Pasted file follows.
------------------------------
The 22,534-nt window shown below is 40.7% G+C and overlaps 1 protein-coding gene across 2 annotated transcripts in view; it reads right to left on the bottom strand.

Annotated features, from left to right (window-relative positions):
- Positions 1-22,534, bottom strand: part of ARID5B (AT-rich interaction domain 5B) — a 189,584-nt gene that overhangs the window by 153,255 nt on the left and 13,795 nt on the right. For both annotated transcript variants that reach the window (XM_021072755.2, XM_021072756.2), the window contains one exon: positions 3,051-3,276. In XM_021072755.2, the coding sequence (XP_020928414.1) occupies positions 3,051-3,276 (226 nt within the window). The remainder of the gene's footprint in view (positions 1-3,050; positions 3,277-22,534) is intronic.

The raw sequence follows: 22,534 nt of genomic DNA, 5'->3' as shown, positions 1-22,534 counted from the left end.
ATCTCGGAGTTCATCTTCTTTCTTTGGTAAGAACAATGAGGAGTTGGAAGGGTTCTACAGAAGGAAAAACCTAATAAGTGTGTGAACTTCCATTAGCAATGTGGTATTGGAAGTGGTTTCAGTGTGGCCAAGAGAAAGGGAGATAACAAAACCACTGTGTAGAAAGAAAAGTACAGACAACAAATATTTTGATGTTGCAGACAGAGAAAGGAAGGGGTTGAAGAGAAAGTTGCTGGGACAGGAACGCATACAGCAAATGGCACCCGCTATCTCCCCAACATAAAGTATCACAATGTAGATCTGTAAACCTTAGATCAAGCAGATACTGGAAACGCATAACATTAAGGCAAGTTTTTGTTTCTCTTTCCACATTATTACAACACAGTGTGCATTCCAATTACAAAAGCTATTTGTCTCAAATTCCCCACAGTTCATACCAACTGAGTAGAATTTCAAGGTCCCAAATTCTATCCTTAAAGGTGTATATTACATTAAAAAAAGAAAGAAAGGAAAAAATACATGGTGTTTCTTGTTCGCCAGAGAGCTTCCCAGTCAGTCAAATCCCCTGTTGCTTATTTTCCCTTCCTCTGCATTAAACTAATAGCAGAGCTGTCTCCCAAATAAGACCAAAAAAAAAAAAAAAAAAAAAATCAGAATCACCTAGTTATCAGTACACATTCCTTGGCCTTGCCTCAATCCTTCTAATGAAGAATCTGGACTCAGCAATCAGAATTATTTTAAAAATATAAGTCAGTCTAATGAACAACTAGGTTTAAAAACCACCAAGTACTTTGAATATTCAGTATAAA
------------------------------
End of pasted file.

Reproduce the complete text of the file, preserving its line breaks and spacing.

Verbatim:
The 22,534-nt window shown below is 40.7% G+C and overlaps 1 protein-coding gene across 2 annotated transcripts in view; it reads right to left on the bottom strand.

Annotated features, from left to right (window-relative positions):
- Positions 1-22,534, bottom strand: part of ARID5B (AT-rich interaction domain 5B) — a 189,584-nt gene that overhangs the window by 153,255 nt on the left and 13,795 nt on the right. For both annotated transcript variants that reach the window (XM_021072755.2, XM_021072756.2), the window contains one exon: positions 3,051-3,276. In XM_021072755.2, the coding sequence (XP_020928414.1) occupies positions 3,051-3,276 (226 nt within the window). The remainder of the gene's footprint in view (positions 1-3,050; positions 3,277-22,534) is intronic.

The raw sequence follows: 22,534 nt of genomic DNA, 5'->3' as shown, positions 1-22,534 counted from the left end.
ATCTCGGAGTTCATCTTCTTTCTTTGGTAAGAACAATGAGGAGTTGGAAGGGTTCTACAGAAGGAAAAACCTAATAAGTGTGTGAACTTCCATTAGCAATGTGGTATTGGAAGTGGTTTCAGTGTGGCCAAGAGAAAGGGAGATAACAAAACCACTGTGTAGAAAGAAAAGTACAGACAACAAATATTTTGATGTTGCAGACAGAGAAAGGAAGGGGTTGAAGAGAAAGTTGCTGGGACAGGAACGCATACAGCAAATGGCACCCGCTATCTCCCCAACATAAAGTATCACAATGTAGATCTGTAAACCTTAGATCAAGCAGATACTGGAAACGCATAACATTAAGGCAAGTTTTTGTTTCTCTTTCCACATTATTACAACACAGTGTGCATTCCAATTACAAAAGCTATTTGTCTCAAATTCCCCACAGTTCATACCAACTGAGTAGAATTTCAAGGTCCCAAATTCTATCCTTAAAGGTGTATATTACATTAAAAAAAGAAAGAAAGGAAAAAATACATGGTGTTTCTTGTTCGCCAGAGAGCTTCCCAGTCAGTCAAATCCCCTGTTGCTTATTTTCCCTTCCTCTGCATTAAACTAATAGCAGAGCTGTCTCCCAAATAAGACCAAAAAAAAAAAAAAAAAAAAAATCAGAATCACCTAGTTATCAGTACACATTCCTTGGCCTTGCCTCAATCCTTCTAATGAAGAATCTGGACTCAGCAATCAGAATTATTTTAAAAATATAAGTCAGTCTAATGAACAACTAGGTTTAAAAACCACCAAGTACTTTGAATATTCAGTATAAA